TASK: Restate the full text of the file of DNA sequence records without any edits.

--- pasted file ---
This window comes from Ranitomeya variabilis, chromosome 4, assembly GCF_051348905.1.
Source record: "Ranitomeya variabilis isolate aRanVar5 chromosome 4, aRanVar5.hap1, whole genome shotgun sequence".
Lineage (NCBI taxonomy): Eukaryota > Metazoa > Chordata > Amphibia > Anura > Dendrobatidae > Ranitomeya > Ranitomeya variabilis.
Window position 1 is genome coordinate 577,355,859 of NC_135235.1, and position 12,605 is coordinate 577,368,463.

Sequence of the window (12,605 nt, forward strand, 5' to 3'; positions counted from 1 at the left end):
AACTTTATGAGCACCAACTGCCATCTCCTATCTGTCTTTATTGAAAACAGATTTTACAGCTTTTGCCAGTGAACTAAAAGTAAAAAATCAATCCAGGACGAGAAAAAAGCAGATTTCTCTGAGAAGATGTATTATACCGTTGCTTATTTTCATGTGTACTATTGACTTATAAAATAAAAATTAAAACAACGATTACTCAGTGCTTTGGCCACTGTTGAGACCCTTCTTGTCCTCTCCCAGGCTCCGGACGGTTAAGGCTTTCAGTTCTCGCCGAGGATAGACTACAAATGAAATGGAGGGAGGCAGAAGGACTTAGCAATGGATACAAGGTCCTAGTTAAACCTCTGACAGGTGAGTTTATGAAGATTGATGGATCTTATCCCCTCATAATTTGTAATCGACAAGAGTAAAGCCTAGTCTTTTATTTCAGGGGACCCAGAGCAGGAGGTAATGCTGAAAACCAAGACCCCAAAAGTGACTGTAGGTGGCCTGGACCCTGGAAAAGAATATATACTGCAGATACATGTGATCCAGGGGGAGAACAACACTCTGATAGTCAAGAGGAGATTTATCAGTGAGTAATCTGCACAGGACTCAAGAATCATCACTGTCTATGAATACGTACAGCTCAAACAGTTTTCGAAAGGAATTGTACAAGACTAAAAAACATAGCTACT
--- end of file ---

This window comes from Ranitomeya variabilis, chromosome 4, assembly GCF_051348905.1.
Source record: "Ranitomeya variabilis isolate aRanVar5 chromosome 4, aRanVar5.hap1, whole genome shotgun sequence".
Lineage (NCBI taxonomy): Eukaryota > Metazoa > Chordata > Amphibia > Anura > Dendrobatidae > Ranitomeya > Ranitomeya variabilis.
Window position 1 is genome coordinate 577,355,859 of NC_135235.1, and position 12,605 is coordinate 577,368,463.

Sequence of the window (12,605 nt, forward strand, 5' to 3'; positions counted from 1 at the left end):
AACTTTATGAGCACCAACTGCCATCTCCTATCTGTCTTTATTGAAAACAGATTTTACAGCTTTTGCCAGTGAACTAAAAGTAAAAAATCAATCCAGGACGAGAAAAAAGCAGATTTCTCTGAGAAGATGTATTATACCGTTGCTTATTTTCATGTGTACTATTGACTTATAAAATAAAAATTAAAACAACGATTACTCAGTGCTTTGGCCACTGTTGAGACCCTTCTTGTCCTCTCCCAGGCTCCGGACGGTTAAGGCTTTCAGTTCTCGCCGAGGATAGACTACAAATGAAATGGAGGGAGGCAGAAGGACTTAGCAATGGATACAAGGTCCTAGTTAAACCTCTGACAGGTGAGTTTATGAAGATTGATGGATCTTATCCCCTCATAATTTGTAATCGACAAGAGTAAAGCCTAGTCTTTTATTTCAGGGGACCCAGAGCAGGAGGTAATGCTGAAAACCAAGACCCCAAAAGTGACTGTAGGTGGCCTGGACCCTGGAAAAGAATATATACTGCAGATACATGTGATCCAGGGGGAGAACAACACTCTGATAGTCAAGAGGAGATTTATCAGTGAGTAATCTGCACAGGACTCAAGAATCATCACTGTCTATGAATACGTACAGCTCAAACAGTTTTCGAAAGGAATTGTACAAGACTAAAAAACATAGCTACT